Anchor symbolism 

I started seeing these bracelets on Instagram a few months back and since I use paracord for my pendants I decided to make one of these. I looked up the meaning and most writings I’ve seen refer to a sea or sailing, or other maritime connection. While that certainly is significant, we should look deeper.

I’m not a very good swimmer, or very water-oriented. So sailing wasn’t my first thought when I saw these. Anchors speak to me of stability, holding one’s- and being held in place. They symbolize grounding, and mindfulness…anchored to now.

You can spend a few dollars to make one of these, or there are a number of sites that offer them for more.

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A meditative moment

zen rox

Some days the chatter in the office gets a bit irritating. Yesterday it reached the point where I just couldn’t concentrate on what I was doing. So I got up and went outside. The edge out front between the sidewalk immediately in front of the office and the curb is filled with river stones. When I walked out I had intended to go to my car and just sit for my break and just reset from the cocktail party that was going on among my coworkers. When I’m around any group that is getting increasingly loud and chatty I have to do this sometimes. When I stepped out the rocks caught my eye and I decided to select five or six to build a miniature version of the rock balancing “cairn” sculptures. The display out front is mostly flat white-ish stones of the skipping variety. I bent down to pick one up and the security guard who was close by asked, “Is there something wrong with the rocks?” I looked at him and shook my head and went back to scanning the rocks. I spent the next fifteen minutes going over most of what’s there and the sense of agitation that I was feeling went away. I found these five that would work and I took them inside and placed them on my desk next to the Mac.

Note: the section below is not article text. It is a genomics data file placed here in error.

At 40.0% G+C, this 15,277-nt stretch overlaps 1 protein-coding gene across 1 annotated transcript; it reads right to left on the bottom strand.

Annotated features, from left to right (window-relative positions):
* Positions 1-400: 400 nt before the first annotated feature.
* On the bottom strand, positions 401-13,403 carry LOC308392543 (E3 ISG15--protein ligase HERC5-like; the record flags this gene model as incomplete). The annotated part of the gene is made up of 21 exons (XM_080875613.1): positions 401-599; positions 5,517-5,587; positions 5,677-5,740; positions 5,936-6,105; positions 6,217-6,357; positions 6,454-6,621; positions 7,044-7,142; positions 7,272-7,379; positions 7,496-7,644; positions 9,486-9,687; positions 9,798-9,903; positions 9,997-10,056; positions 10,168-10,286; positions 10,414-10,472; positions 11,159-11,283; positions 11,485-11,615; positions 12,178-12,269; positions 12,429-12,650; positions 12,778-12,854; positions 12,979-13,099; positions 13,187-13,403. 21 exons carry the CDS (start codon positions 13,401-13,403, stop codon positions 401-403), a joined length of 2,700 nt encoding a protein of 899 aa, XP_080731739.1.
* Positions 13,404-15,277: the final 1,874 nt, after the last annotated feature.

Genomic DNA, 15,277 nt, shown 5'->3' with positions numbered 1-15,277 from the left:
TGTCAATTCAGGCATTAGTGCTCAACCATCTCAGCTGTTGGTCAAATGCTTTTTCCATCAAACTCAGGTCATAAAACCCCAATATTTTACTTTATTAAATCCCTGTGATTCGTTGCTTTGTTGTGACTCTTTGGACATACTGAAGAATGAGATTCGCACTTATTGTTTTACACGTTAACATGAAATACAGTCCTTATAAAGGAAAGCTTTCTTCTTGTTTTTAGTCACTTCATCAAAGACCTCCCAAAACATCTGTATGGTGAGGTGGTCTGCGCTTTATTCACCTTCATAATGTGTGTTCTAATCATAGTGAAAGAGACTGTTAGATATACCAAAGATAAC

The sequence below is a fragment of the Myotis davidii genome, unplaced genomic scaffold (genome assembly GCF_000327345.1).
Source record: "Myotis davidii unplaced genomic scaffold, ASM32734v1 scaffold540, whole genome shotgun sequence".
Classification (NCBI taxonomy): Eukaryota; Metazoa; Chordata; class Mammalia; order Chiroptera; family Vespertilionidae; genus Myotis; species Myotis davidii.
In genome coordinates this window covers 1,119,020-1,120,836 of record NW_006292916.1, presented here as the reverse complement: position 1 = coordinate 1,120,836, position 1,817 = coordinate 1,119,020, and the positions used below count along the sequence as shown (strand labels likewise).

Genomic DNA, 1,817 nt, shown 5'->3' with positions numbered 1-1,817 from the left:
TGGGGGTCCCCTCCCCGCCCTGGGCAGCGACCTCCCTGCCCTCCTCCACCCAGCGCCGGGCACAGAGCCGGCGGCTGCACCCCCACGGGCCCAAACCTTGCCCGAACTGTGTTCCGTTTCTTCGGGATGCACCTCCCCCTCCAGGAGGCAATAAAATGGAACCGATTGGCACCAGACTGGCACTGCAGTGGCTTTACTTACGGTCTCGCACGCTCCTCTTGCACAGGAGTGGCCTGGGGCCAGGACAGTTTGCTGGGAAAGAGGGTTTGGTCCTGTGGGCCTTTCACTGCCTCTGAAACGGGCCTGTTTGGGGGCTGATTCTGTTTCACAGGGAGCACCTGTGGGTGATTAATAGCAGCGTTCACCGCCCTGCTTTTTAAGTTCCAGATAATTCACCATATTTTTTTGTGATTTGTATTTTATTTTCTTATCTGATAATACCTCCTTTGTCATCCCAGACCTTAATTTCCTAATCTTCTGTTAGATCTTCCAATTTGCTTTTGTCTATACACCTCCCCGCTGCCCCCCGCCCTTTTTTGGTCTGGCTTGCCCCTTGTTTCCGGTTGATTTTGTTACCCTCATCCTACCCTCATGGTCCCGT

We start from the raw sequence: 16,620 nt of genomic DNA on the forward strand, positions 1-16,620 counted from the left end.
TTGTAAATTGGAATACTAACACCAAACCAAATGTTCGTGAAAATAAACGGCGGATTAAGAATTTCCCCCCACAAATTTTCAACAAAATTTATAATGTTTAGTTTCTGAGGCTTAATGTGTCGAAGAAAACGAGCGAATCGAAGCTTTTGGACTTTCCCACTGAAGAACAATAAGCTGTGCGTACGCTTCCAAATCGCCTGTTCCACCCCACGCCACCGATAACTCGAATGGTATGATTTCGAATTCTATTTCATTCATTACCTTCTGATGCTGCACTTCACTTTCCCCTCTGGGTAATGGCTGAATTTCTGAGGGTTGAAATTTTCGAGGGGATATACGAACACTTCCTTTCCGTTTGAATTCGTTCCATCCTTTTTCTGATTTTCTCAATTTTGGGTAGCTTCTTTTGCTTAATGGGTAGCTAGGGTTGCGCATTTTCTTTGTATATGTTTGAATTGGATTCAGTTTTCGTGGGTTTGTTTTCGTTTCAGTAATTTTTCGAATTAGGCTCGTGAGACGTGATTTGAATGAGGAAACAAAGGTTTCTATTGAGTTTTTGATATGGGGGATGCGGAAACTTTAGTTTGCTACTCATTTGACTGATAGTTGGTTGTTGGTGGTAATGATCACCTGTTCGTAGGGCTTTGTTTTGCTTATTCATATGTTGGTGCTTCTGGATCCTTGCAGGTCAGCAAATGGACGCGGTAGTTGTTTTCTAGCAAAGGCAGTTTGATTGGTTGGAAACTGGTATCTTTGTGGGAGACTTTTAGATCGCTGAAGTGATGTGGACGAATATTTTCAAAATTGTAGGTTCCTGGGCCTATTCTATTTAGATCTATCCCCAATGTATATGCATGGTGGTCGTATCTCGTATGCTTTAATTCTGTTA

Zen and the Art of Knife Safety

Blades Actually I’m not a Zen person. It’s a ripoff of a book title from the 80s and I figured it was a bit more eye-catching that just “knife safety.” I threw together a few knives from the kitchen with some others for this photo. I wanted to talk a bit today about knife safety. It’s important right now while we’re all “safe and sound” and “it” hasn’t happened yet. Whenever “it” does happen, you’ll be glad people have been talking about topics like this. The longer you can go without injuries in a long-term emergency situation the better your chances.

Every injury I’ve ever had with a cutting tool happened because I didn’t have my mind on what I was doing and because I was unable to see the blade and where it was going. I follow certain rules for safety with cutting tools. I didn’t take a class. Most of what I’m covering here I learned growing up. I don’t recall my parents and grandparents getting any careless cuts. The rest are thoughts from things that have happened to me over the years and from watching the aftermath of things happening to others.

Practice conscious cutting.